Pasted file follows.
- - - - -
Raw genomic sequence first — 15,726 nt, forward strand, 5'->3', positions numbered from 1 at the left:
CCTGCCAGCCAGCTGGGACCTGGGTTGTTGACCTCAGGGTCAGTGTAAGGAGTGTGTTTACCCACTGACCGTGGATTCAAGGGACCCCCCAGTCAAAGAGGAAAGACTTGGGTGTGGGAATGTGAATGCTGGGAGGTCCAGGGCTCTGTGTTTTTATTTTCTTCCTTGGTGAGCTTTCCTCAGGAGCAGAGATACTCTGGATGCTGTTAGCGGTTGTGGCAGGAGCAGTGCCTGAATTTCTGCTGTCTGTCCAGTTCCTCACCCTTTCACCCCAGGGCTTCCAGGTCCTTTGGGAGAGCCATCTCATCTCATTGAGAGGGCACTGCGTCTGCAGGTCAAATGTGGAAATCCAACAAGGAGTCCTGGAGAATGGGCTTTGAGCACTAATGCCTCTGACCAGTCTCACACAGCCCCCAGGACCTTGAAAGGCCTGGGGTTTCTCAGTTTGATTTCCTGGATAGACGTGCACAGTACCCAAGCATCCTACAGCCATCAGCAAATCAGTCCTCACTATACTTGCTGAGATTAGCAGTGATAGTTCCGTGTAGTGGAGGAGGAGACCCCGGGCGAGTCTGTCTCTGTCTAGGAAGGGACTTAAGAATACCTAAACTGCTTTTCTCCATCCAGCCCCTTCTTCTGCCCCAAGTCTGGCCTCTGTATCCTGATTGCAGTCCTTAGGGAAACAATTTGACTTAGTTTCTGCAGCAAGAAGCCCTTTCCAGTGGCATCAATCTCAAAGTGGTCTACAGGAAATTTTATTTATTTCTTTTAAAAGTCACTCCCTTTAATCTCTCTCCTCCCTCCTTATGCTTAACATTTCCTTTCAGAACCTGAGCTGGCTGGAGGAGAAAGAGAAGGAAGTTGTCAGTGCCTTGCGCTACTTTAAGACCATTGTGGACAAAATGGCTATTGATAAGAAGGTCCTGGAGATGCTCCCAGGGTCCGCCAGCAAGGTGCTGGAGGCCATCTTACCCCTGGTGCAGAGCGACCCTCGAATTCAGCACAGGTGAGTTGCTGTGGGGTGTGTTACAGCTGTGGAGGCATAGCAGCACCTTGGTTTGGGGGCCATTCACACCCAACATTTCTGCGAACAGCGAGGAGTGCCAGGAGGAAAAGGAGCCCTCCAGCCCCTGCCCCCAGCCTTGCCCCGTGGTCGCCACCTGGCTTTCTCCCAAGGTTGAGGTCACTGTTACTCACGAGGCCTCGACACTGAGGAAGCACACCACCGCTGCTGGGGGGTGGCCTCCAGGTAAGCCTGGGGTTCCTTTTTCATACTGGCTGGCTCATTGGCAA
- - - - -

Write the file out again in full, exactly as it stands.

Raw genomic sequence first — 15,726 nt, forward strand, 5'->3', positions numbered from 1 at the left:
CCTGCCAGCCAGCTGGGACCTGGGTTGTTGACCTCAGGGTCAGTGTAAGGAGTGTGTTTACCCACTGACCGTGGATTCAAGGGACCCCCCAGTCAAAGAGGAAAGACTTGGGTGTGGGAATGTGAATGCTGGGAGGTCCAGGGCTCTGTGTTTTTATTTTCTTCCTTGGTGAGCTTTCCTCAGGAGCAGAGATACTCTGGATGCTGTTAGCGGTTGTGGCAGGAGCAGTGCCTGAATTTCTGCTGTCTGTCCAGTTCCTCACCCTTTCACCCCAGGGCTTCCAGGTCCTTTGGGAGAGCCATCTCATCTCATTGAGAGGGCACTGCGTCTGCAGGTCAAATGTGGAAATCCAACAAGGAGTCCTGGAGAATGGGCTTTGAGCACTAATGCCTCTGACCAGTCTCACACAGCCCCCAGGACCTTGAAAGGCCTGGGGTTTCTCAGTTTGATTTCCTGGATAGACGTGCACAGTACCCAAGCATCCTACAGCCATCAGCAAATCAGTCCTCACTATACTTGCTGAGATTAGCAGTGATAGTTCCGTGTAGTGGAGGAGGAGACCCCGGGCGAGTCTGTCTCTGTCTAGGAAGGGACTTAAGAATACCTAAACTGCTTTTCTCCATCCAGCCCCTTCTTCTGCCCCAAGTCTGGCCTCTGTATCCTGATTGCAGTCCTTAGGGAAACAATTTGACTTAGTTTCTGCAGCAAGAAGCCCTTTCCAGTGGCATCAATCTCAAAGTGGTCTACAGGAAATTTTATTTATTTCTTTTAAAAGTCACTCCCTTTAATCTCTCTCCTCCCTCCTTATGCTTAACATTTCCTTTCAGAACCTGAGCTGGCTGGAGGAGAAAGAGAAGGAAGTTGTCAGTGCCTTGCGCTACTTTAAGACCATTGTGGACAAAATGGCTATTGATAAGAAGGTCCTGGAGATGCTCCCAGGGTCCGCCAGCAAGGTGCTGGAGGCCATCTTACCCCTGGTGCAGAGCGACCCTCGAATTCAGCACAGGTGAGTTGCTGTGGGGTGTGTTACAGCTGTGGAGGCATAGCAGCACCTTGGTTTGGGGGCCATTCACACCCAACATTTCTGCGAACAGCGAGGAGTGCCAGGAGGAAAAGGAGCCCTCCAGCCCCTGCCCCCAGCCTTGCCCCGTGGTCGCCACCTGGCTTTCTCCCAAGGTTGAGGTCACTGTTACTCACGAGGCCTCGACACTGAGGAAGCACACCACCGCTGCTGGGGGGTGGCCTCCAGGTAAGCCTGGGGTTCCTTTTTCATACTGGCTGGCTCATTGGCAA